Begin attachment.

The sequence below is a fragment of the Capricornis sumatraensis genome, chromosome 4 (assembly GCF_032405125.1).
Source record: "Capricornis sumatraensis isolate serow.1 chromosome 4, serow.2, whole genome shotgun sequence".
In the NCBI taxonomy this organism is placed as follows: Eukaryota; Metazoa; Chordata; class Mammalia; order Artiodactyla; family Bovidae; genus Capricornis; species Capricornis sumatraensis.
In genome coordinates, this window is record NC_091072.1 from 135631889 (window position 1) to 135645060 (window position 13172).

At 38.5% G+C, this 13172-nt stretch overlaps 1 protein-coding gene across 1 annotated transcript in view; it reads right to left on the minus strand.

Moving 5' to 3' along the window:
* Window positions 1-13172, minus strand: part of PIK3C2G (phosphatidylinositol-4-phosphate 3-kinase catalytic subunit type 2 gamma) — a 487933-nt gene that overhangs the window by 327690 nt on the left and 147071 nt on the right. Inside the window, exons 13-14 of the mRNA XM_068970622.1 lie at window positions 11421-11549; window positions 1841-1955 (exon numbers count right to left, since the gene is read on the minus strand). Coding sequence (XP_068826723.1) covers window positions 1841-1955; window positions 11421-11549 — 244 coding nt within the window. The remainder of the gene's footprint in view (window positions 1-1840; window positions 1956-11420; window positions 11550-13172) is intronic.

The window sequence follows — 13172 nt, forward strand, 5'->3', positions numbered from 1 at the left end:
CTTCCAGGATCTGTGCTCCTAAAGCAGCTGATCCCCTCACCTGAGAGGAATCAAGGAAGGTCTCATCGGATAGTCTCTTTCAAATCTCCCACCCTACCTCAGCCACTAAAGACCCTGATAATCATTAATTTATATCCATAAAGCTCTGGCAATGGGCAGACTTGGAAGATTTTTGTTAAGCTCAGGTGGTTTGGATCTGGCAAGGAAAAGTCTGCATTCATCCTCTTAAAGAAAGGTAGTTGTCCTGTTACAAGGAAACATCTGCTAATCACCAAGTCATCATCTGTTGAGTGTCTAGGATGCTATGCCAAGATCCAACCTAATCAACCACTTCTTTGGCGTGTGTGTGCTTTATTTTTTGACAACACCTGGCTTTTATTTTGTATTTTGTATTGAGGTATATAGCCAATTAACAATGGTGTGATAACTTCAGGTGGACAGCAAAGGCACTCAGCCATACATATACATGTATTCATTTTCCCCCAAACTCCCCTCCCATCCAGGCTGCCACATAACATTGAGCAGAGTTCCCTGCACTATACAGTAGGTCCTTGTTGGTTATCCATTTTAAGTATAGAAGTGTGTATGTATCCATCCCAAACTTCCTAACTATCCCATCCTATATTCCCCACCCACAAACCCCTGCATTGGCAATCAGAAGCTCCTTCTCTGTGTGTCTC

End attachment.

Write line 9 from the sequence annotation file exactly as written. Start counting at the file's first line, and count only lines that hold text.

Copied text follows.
CTTCCAGGATCTGTGCTCCTAAAGCAGCTGATCCCCTCACCTGAGAGGAATCAAGGAAGGTCTCATCGGATAGTCTCTTTCAAATCTCCCACCCTACCTCAGCCACTAAAGACCCTGATAATCATTAATTTATATCCATAAAGCTCTGGCAATGGGCAGACTTGGAAGATTTTTGTTAAGCTCAGGTGGTTTGGATCTGGCAAGGAAAAGTCTGCATTCATCCTCTTAAAGAAAGGTAGTTGTCCTGTTACAAGGAAACATCTGCTAATCACCAAGTCATCATCTGTTGAGTGTCTAGGATGCTATGCCAAGATCCAACCTAATCAACCACTTCTTTGGCGTGTGTGTGCTTTATTTTTTGACAACACCTGGCTTTTATTTTGTATTTTGTATTGAGGTATATAGCCAATTAACAATGGTGTGATAACTTCAGGTGGACAGCAAAGGCACTCAGCCATACATATACATGTATTCATTTTCCCCCAAACTCCCCTCCCATCCAGGCTGCCACATAACATTGAGCAGAGTTCCCTGCACTATACAGTAGGTCCTTGTTGGTTATCCATTTTAAGTATAGAAGTGTGTATGTATCCATCCCAAACTTCCTAACTATCCCATCCTATATTCCCCACCCACAAACCCCTGCATTGGCAATCAGAAGCTCCTTCTCTGTGTGTCTC